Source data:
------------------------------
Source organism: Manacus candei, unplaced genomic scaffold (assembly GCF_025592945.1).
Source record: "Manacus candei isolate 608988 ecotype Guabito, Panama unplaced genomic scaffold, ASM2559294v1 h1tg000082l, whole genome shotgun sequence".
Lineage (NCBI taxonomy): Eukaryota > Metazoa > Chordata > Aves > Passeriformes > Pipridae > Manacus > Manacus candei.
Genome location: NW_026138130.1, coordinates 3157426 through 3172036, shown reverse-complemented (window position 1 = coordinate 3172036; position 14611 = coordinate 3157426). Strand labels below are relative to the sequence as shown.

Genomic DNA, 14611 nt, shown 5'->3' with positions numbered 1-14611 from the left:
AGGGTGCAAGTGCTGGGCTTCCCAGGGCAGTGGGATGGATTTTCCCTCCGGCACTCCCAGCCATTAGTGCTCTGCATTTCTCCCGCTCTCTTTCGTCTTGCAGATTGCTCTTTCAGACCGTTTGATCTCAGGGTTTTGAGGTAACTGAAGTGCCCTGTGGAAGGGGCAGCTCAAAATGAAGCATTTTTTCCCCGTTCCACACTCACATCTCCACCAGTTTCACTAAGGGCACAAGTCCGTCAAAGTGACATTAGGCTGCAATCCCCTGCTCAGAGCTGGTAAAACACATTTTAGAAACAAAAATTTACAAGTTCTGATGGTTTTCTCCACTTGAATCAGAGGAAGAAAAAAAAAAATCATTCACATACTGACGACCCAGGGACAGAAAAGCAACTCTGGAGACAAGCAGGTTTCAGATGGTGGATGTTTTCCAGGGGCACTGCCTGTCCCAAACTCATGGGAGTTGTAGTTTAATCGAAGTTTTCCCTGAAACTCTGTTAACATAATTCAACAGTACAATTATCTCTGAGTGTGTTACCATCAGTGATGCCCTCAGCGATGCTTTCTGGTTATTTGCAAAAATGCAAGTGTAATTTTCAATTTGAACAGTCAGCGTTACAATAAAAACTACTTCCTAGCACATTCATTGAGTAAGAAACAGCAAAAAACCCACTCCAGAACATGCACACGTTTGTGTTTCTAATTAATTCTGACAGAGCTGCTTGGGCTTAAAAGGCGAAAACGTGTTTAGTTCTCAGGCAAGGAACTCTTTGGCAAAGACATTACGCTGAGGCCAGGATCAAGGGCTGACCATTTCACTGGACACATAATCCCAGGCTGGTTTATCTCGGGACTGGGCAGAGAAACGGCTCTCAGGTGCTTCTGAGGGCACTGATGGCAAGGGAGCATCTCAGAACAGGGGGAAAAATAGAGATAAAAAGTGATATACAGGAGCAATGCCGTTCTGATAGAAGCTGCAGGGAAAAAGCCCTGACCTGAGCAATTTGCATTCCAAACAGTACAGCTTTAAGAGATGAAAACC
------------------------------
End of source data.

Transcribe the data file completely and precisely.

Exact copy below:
Source organism: Manacus candei, unplaced genomic scaffold (assembly GCF_025592945.1).
Source record: "Manacus candei isolate 608988 ecotype Guabito, Panama unplaced genomic scaffold, ASM2559294v1 h1tg000082l, whole genome shotgun sequence".
Lineage (NCBI taxonomy): Eukaryota > Metazoa > Chordata > Aves > Passeriformes > Pipridae > Manacus > Manacus candei.
Genome location: NW_026138130.1, coordinates 3157426 through 3172036, shown reverse-complemented (window position 1 = coordinate 3172036; position 14611 = coordinate 3157426). Strand labels below are relative to the sequence as shown.

Genomic DNA, 14611 nt, shown 5'->3' with positions numbered 1-14611 from the left:
AGGGTGCAAGTGCTGGGCTTCCCAGGGCAGTGGGATGGATTTTCCCTCCGGCACTCCCAGCCATTAGTGCTCTGCATTTCTCCCGCTCTCTTTCGTCTTGCAGATTGCTCTTTCAGACCGTTTGATCTCAGGGTTTTGAGGTAACTGAAGTGCCCTGTGGAAGGGGCAGCTCAAAATGAAGCATTTTTTCCCCGTTCCACACTCACATCTCCACCAGTTTCACTAAGGGCACAAGTCCGTCAAAGTGACATTAGGCTGCAATCCCCTGCTCAGAGCTGGTAAAACACATTTTAGAAACAAAAATTTACAAGTTCTGATGGTTTTCTCCACTTGAATCAGAGGAAGAAAAAAAAAAATCATTCACATACTGACGACCCAGGGACAGAAAAGCAACTCTGGAGACAAGCAGGTTTCAGATGGTGGATGTTTTCCAGGGGCACTGCCTGTCCCAAACTCATGGGAGTTGTAGTTTAATCGAAGTTTTCCCTGAAACTCTGTTAACATAATTCAACAGTACAATTATCTCTGAGTGTGTTACCATCAGTGATGCCCTCAGCGATGCTTTCTGGTTATTTGCAAAAATGCAAGTGTAATTTTCAATTTGAACAGTCAGCGTTACAATAAAAACTACTTCCTAGCACATTCATTGAGTAAGAAACAGCAAAAAACCCACTCCAGAACATGCACACGTTTGTGTTTCTAATTAATTCTGACAGAGCTGCTTGGGCTTAAAAGGCGAAAACGTGTTTAGTTCTCAGGCAAGGAACTCTTTGGCAAAGACATTACGCTGAGGCCAGGATCAAGGGCTGACCATTTCACTGGACACATAATCCCAGGCTGGTTTATCTCGGGACTGGGCAGAGAAACGGCTCTCAGGTGCTTCTGAGGGCACTGATGGCAAGGGAGCATCTCAGAACAGGGGGAAAAATAGAGATAAAAAGTGATATACAGGAGCAATGCCGTTCTGATAGAAGCTGCAGGGAAAAAGCCCTGACCTGAGCAATTTGCATTCCAAACAGTACAGCTTTAAGAGATGAAAACC